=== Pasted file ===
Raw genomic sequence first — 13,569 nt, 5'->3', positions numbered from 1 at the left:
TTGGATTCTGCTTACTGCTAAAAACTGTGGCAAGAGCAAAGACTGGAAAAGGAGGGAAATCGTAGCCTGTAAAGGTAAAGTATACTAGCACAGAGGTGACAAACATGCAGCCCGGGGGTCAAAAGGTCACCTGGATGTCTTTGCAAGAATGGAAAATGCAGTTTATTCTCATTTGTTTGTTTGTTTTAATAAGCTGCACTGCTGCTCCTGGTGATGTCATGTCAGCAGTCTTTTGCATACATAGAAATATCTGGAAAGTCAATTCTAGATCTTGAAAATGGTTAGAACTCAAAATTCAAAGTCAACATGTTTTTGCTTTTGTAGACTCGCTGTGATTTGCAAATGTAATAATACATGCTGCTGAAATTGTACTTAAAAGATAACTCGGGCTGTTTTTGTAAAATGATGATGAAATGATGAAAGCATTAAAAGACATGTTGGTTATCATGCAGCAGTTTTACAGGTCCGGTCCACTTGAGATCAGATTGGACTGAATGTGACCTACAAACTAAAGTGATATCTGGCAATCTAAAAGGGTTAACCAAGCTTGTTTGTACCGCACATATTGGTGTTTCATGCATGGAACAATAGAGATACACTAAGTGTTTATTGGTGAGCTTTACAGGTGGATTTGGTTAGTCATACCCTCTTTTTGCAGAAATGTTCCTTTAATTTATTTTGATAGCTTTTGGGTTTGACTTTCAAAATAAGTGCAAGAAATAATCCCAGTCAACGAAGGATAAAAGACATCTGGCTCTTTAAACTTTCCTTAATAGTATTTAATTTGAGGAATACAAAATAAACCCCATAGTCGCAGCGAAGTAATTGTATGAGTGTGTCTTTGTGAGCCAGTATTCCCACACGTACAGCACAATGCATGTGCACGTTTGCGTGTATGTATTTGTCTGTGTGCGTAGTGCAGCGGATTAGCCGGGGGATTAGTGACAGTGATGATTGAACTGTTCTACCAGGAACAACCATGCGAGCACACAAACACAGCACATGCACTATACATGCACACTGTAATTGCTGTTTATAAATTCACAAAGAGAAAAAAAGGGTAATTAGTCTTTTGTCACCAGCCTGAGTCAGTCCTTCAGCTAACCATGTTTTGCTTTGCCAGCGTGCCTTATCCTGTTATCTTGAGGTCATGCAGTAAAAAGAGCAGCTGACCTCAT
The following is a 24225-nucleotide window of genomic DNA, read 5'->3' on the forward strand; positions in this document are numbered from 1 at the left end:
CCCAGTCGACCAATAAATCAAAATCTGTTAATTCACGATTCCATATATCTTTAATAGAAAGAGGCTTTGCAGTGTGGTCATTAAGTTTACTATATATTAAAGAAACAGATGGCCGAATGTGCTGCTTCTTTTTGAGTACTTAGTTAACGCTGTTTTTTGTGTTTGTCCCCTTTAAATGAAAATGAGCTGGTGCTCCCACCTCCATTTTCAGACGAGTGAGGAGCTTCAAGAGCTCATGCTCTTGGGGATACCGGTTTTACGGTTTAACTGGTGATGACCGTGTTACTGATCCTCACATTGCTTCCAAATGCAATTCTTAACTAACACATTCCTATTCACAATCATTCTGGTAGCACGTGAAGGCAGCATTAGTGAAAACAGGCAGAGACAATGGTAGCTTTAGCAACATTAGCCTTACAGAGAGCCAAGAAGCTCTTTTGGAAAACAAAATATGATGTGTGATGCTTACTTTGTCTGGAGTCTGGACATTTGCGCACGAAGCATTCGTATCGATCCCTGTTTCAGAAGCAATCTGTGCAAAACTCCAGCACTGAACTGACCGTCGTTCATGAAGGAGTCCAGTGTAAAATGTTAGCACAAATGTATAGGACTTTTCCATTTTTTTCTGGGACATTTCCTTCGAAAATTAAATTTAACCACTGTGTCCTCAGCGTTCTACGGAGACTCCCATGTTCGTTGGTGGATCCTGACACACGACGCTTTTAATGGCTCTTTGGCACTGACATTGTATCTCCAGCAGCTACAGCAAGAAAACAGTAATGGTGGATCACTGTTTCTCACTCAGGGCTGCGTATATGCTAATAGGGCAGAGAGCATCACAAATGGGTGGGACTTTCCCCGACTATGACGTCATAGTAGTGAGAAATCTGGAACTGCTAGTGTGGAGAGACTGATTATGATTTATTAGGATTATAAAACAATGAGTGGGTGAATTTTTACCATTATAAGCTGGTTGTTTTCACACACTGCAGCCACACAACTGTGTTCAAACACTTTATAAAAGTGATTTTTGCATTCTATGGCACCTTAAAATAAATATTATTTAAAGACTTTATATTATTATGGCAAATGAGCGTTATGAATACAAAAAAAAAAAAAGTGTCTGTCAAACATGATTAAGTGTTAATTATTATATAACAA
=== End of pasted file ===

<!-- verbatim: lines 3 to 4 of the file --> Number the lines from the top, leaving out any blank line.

The following is a 24225-nucleotide window of genomic DNA, read 5'->3' on the forward strand; positions in this document are numbered from 1 at the left end:
CCCAGTCGACCAATAAATCAAAATCTGTTAATTCACGATTCCATATATCTTTAATAGAAAGAGGCTTTGCAGTGTGGTCATTAAGTTTACTATATATTAAAGAAACAGATGGCCGAATGTGCTGCTTCTTTTTGAGTACTTAGTTAACGCTGTTTTTTGTGTTTGTCCCCTTTAAATGAAAATGAGCTGGTGCTCCCACCTCCATTTTCAGACGAGTGAGGAGCTTCAAGAGCTCATGCTCTTGGGGATACCGGTTTTACGGTTTAACTGGTGATGACCGTGTTACTGATCCTCACATTGCTTCCAAATGCAATTCTTAACTAACACATTCCTATTCACAATCATTCTGGTAGCACGTGAAGGCAGCATTAGTGAAAACAGGCAGAGACAATGGTAGCTTTAGCAACATTAGCCTTACAGAGAGCCAAGAAGCTCTTTTGGAAAACAAAATATGATGTGTGATGCTTACTTTGTCTGGAGTCTGGACATTTGCGCACGAAGCATTCGTATCGATCCCTGTTTCAGAAGCAATCTGTGCAAAACTCCAGCACTGAACTGACCGTCGTTCATGAAGGAGTCCAGTGTAAAATGTTAGCACAAATGTATAGGACTTTTCCATTTTTTTCTGGGACATTTCCTTCGAAAATTAAATTTAACCACTGTGTCCTCAGCGTTCTACGGAGACTCCCATGTTCGTTGGTGGATCCTGACACACGACGCTTTTAATGGCTCTTTGGCACTGACATTGTATCTCCAGCAGCTACAGCAAGAAAACAGTAATGGTGGATCACTGTTTCTCACTCAGGGCTGCGTATATGCTAATAGGGCAGAGAGCATCACAAATGGGTGGGACTTTCCCCGACTATGACGTCATAGTAGTGAGAAATCTGGAACTGCTAGTGTGGAGAGACTGATTATGATTTATTAGGATTATAAAACAATGAGTGGGTGAATTTTTACCATTATAAGCTGGTTGTTTTCACACACTGCAGCCACACAACTGTGTTCAAACACTTTATAAAAGTGATTTTTGCATTCTATGGCACCTTAAAATAAATATTATTTAAAGACTTTATATTATTATGGCAAATGAGCGTTATGAATACAAAAAAAAAAAAAGTGTCTGTCAAACATGATTAAGTGTTAATTATTATATAACAA